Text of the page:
Urumqi district heating - review of pipeline design

Urumqi District Heating China 
 Photo: COWI/Andrew T. Christensen.
During the past years, Urumqi District Heating Company in Xinjiang Province has been working intensively with replacing of heat supply from many small and polluting coal-fired boilers with surplus heat from new power plants.

This initiative has had a significant environmental impact. However, it has also resulted in a much more complex district heating system with increasing requirements for system design and control strategies as a consequence.

Since 1998, COWI has been involved in two projects for Urumqi District Heating Company. Both projects have included evaluation of the proposed design of new transmission and distribution pipelines. The areas concerned were:

  • The district of Wei Hu Liang with a heat capacity of approximately 300 MW, supplying around 5 million m2;
  • South Urumqi district with a heat capacity of 750 MW, supplying around 12,5 million m2.

In both cases, the assessment of safety and operational aspects of new district heating transmission and distribution pipes has been the main objective of the work. One of the essential aspects has been to examine how the large elevation differences of the areas could be taken properly into account when designing and operating the system.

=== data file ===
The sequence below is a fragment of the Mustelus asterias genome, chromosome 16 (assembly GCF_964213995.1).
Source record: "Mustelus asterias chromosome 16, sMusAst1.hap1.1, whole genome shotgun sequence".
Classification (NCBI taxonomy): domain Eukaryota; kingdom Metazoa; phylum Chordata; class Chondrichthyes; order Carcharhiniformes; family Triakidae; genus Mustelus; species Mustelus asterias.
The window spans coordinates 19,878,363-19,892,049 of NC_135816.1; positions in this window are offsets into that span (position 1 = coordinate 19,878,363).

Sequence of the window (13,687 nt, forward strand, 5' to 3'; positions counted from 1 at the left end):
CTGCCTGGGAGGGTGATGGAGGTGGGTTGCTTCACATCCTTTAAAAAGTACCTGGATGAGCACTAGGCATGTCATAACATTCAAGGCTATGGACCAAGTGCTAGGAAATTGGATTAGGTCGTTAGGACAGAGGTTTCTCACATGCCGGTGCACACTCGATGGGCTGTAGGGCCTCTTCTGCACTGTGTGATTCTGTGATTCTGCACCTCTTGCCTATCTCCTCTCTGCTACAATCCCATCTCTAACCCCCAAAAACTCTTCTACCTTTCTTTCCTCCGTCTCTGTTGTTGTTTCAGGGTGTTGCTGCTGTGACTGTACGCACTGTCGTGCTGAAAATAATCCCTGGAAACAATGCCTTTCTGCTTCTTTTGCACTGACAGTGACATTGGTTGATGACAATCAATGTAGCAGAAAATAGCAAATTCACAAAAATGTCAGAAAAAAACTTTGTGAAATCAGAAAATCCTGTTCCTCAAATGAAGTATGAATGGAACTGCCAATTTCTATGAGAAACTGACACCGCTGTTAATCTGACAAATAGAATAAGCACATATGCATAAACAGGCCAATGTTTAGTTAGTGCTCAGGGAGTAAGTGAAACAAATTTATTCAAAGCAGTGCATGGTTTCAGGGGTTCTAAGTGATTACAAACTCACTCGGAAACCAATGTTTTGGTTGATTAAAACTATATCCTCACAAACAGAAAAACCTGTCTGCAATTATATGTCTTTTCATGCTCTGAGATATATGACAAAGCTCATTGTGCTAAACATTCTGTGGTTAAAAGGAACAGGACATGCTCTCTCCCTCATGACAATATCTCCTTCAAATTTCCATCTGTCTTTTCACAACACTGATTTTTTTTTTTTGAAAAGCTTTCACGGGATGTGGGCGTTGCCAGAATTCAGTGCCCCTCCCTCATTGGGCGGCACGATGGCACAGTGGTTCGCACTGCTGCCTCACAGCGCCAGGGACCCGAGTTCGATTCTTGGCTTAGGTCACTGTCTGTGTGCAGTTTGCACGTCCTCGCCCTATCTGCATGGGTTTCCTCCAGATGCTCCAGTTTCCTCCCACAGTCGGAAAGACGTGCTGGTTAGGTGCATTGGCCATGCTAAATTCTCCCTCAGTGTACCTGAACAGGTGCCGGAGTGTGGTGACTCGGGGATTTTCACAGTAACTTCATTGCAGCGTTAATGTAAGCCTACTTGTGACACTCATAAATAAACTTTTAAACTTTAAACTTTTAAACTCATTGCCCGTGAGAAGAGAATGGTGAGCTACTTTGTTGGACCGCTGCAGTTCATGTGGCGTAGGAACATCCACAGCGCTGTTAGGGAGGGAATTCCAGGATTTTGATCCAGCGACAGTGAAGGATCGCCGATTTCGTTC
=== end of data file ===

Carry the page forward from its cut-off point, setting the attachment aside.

COWI has carried out the work on the basis of hydraulic steady-state and transient analyses of the proposed district heating systems, focusing on issues such as risk of water hammering, cavitation and emergency situations. Calculations and analysis results have been used to review design concepts and different design alternatives.

Subsequently, proposals for improvements in the conceptual design of pipelines and control strategies have been presented to the district heating company. Most of the recommendations have been adopted and are part of the reason why Urumqi District Heating Company has experienced a successful integration of surplus heat from new power plants in its district heating system.

LAST UPDATED: 18.09.2017